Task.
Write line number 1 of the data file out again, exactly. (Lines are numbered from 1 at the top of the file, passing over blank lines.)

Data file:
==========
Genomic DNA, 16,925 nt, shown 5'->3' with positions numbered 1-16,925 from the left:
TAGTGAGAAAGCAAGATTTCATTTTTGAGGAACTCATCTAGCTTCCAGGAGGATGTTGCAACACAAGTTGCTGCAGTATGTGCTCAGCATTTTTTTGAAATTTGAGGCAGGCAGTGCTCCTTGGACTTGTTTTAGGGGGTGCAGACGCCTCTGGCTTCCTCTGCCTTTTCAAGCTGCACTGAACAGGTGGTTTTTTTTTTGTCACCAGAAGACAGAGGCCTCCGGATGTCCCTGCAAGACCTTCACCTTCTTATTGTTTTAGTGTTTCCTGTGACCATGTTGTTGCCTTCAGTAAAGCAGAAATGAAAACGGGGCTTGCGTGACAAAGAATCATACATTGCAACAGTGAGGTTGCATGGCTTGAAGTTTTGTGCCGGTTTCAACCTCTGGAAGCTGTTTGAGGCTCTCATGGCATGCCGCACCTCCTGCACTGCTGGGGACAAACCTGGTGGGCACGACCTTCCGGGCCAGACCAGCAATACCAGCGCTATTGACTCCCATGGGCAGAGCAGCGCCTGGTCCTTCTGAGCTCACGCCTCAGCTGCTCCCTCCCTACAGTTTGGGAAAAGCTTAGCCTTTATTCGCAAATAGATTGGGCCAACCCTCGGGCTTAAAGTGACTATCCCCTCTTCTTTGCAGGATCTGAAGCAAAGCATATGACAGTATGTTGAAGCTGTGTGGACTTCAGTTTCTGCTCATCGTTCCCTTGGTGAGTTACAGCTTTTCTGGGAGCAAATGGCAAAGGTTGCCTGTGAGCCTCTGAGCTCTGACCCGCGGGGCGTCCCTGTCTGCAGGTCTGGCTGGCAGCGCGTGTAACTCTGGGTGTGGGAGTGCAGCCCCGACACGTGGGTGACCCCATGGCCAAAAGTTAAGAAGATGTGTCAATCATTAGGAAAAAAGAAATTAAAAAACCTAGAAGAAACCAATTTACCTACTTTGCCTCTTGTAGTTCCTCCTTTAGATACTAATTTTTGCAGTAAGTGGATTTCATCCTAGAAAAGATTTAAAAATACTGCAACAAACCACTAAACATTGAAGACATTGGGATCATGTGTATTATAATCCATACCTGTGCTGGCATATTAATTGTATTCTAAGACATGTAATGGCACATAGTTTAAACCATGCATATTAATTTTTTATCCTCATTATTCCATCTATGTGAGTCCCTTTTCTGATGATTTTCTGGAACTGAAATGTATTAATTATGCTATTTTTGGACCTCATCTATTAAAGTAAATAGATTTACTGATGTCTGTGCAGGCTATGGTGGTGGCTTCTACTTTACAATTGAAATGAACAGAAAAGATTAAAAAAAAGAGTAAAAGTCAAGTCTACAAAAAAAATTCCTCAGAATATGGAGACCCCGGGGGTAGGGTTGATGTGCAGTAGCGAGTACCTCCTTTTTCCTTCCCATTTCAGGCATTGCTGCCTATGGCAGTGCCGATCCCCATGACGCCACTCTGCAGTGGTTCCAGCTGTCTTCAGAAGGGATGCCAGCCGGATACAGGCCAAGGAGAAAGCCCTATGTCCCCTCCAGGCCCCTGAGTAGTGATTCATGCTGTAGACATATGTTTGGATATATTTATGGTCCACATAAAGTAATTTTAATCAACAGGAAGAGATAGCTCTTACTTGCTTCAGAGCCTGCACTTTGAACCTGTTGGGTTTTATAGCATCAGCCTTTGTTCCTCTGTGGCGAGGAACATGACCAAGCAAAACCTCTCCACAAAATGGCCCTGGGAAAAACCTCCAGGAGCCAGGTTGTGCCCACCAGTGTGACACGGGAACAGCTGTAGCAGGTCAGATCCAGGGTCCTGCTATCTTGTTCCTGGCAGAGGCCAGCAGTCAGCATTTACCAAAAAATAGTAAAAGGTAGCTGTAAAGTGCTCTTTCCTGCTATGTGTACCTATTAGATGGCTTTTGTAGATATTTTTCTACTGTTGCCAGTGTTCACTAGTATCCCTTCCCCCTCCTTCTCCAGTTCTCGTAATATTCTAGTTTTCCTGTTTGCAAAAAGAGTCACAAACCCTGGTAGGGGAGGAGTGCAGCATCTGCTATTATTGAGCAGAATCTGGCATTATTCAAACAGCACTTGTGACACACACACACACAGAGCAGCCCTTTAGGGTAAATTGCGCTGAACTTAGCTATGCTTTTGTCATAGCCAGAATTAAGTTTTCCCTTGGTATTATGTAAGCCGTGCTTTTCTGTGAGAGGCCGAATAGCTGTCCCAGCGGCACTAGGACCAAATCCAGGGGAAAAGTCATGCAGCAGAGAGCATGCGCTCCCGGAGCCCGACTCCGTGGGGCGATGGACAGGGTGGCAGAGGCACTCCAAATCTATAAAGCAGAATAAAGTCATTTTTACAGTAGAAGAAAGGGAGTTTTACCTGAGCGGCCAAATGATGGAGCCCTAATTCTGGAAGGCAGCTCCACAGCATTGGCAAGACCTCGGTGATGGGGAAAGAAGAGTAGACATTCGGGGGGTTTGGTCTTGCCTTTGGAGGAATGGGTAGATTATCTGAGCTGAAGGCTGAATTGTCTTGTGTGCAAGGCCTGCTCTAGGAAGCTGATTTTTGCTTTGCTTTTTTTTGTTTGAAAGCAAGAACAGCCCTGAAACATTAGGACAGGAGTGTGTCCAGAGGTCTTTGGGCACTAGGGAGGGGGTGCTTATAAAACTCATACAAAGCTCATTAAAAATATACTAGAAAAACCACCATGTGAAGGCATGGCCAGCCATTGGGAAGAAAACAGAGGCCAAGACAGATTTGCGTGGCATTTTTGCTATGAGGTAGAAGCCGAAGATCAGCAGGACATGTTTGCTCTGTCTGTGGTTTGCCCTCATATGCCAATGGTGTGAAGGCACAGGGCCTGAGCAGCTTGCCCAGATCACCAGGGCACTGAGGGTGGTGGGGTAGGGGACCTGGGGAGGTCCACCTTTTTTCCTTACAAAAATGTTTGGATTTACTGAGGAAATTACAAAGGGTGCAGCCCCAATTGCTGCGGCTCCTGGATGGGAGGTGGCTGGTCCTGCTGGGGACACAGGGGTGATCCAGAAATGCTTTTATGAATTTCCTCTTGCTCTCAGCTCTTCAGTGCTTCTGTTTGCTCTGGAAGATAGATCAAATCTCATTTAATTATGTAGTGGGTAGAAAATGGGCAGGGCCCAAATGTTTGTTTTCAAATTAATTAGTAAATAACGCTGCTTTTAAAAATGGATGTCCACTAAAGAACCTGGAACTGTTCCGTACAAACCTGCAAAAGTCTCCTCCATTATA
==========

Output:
Genomic DNA, 16,925 nt, shown 5'->3' with positions numbered 1-16,925 from the left: